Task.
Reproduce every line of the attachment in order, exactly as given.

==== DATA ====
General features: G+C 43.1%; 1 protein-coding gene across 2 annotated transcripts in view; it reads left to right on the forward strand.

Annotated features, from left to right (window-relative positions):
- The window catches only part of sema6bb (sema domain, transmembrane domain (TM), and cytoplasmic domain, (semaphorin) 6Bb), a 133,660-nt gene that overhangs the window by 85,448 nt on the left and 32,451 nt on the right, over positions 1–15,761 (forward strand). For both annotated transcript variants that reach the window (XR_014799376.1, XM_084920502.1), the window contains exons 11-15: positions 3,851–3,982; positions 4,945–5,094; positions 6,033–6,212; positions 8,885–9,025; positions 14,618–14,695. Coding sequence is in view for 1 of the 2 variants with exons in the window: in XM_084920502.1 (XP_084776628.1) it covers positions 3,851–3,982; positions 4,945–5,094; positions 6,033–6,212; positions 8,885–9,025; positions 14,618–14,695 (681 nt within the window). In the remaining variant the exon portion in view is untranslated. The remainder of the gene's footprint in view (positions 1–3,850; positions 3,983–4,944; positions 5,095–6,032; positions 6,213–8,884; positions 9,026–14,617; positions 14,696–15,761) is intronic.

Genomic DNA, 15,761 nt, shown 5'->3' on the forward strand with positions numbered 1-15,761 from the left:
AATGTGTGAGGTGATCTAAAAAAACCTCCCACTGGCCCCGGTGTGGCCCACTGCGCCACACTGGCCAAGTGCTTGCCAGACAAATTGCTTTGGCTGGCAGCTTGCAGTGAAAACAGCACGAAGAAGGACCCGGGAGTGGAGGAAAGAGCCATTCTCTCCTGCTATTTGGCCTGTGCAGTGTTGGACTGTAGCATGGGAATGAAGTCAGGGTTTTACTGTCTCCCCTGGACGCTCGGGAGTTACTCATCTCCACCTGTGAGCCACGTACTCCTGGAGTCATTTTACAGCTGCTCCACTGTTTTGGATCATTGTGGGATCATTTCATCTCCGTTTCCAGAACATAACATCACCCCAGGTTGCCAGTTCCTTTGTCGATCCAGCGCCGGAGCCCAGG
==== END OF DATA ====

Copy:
General features: G+C 43.1%; 1 protein-coding gene across 2 annotated transcripts in view; it reads left to right on the forward strand.

Annotated features, from left to right (window-relative positions):
- The window catches only part of sema6bb (sema domain, transmembrane domain (TM), and cytoplasmic domain, (semaphorin) 6Bb), a 133,660-nt gene that overhangs the window by 85,448 nt on the left and 32,451 nt on the right, over positions 1–15,761 (forward strand). For both annotated transcript variants that reach the window (XR_014799376.1, XM_084920502.1), the window contains exons 11-15: positions 3,851–3,982; positions 4,945–5,094; positions 6,033–6,212; positions 8,885–9,025; positions 14,618–14,695. Coding sequence is in view for 1 of the 2 variants with exons in the window: in XM_084920502.1 (XP_084776628.1) it covers positions 3,851–3,982; positions 4,945–5,094; positions 6,033–6,212; positions 8,885–9,025; positions 14,618–14,695 (681 nt within the window). In the remaining variant the exon portion in view is untranslated. The remainder of the gene's footprint in view (positions 1–3,850; positions 3,983–4,944; positions 5,095–6,032; positions 6,213–8,884; positions 9,026–14,617; positions 14,696–15,761) is intronic.

Genomic DNA, 15,761 nt, shown 5'->3' on the forward strand with positions numbered 1-15,761 from the left:
AATGTGTGAGGTGATCTAAAAAAACCTCCCACTGGCCCCGGTGTGGCCCACTGCGCCACACTGGCCAAGTGCTTGCCAGACAAATTGCTTTGGCTGGCAGCTTGCAGTGAAAACAGCACGAAGAAGGACCCGGGAGTGGAGGAAAGAGCCATTCTCTCCTGCTATTTGGCCTGTGCAGTGTTGGACTGTAGCATGGGAATGAAGTCAGGGTTTTACTGTCTCCCCTGGACGCTCGGGAGTTACTCATCTCCACCTGTGAGCCACGTACTCCTGGAGTCATTTTACAGCTGCTCCACTGTTTTGGATCATTGTGGGATCATTTCATCTCCGTTTCCAGAACATAACATCACCCCAGGTTGCCAGTTCCTTTGTCGATCCAGCGCCGGAGCCCAGG